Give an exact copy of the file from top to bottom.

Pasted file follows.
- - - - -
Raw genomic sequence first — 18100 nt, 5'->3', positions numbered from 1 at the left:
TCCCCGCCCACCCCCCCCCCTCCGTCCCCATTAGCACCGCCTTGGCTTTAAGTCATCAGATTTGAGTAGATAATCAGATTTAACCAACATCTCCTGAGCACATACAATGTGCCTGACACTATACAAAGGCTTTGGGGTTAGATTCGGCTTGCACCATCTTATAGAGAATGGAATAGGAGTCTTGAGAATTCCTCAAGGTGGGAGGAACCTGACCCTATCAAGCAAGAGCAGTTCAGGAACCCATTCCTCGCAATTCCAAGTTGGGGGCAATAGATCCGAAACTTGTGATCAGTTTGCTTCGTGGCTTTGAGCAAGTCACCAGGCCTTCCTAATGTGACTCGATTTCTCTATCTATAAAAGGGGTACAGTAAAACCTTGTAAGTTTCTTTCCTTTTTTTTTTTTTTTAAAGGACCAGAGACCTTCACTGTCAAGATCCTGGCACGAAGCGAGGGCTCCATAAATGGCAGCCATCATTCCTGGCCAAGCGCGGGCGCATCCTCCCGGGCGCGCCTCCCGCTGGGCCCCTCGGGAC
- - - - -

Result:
Raw genomic sequence first — 18100 nt, 5'->3', positions numbered from 1 at the left:
TCCCCGCCCACCCCCCCCCCTCCGTCCCCATTAGCACCGCCTTGGCTTTAAGTCATCAGATTTGAGTAGATAATCAGATTTAACCAACATCTCCTGAGCACATACAATGTGCCTGACACTATACAAAGGCTTTGGGGTTAGATTCGGCTTGCACCATCTTATAGAGAATGGAATAGGAGTCTTGAGAATTCCTCAAGGTGGGAGGAACCTGACCCTATCAAGCAAGAGCAGTTCAGGAACCCATTCCTCGCAATTCCAAGTTGGGGGCAATAGATCCGAAACTTGTGATCAGTTTGCTTCGTGGCTTTGAGCAAGTCACCAGGCCTTCCTAATGTGACTCGATTTCTCTATCTATAAAAGGGGTACAGTAAAACCTTGTAAGTTTCTTTCCTTTTTTTTTTTTTTTAAAGGACCAGAGACCTTCACTGTCAAGATCCTGGCACGAAGCGAGGGCTCCATAAATGGCAGCCATCATTCCTGGCCAAGCGCGGGCGCATCCTCCCGGGCGCGCCTCCCGCTGGGCCCCTCGGGAC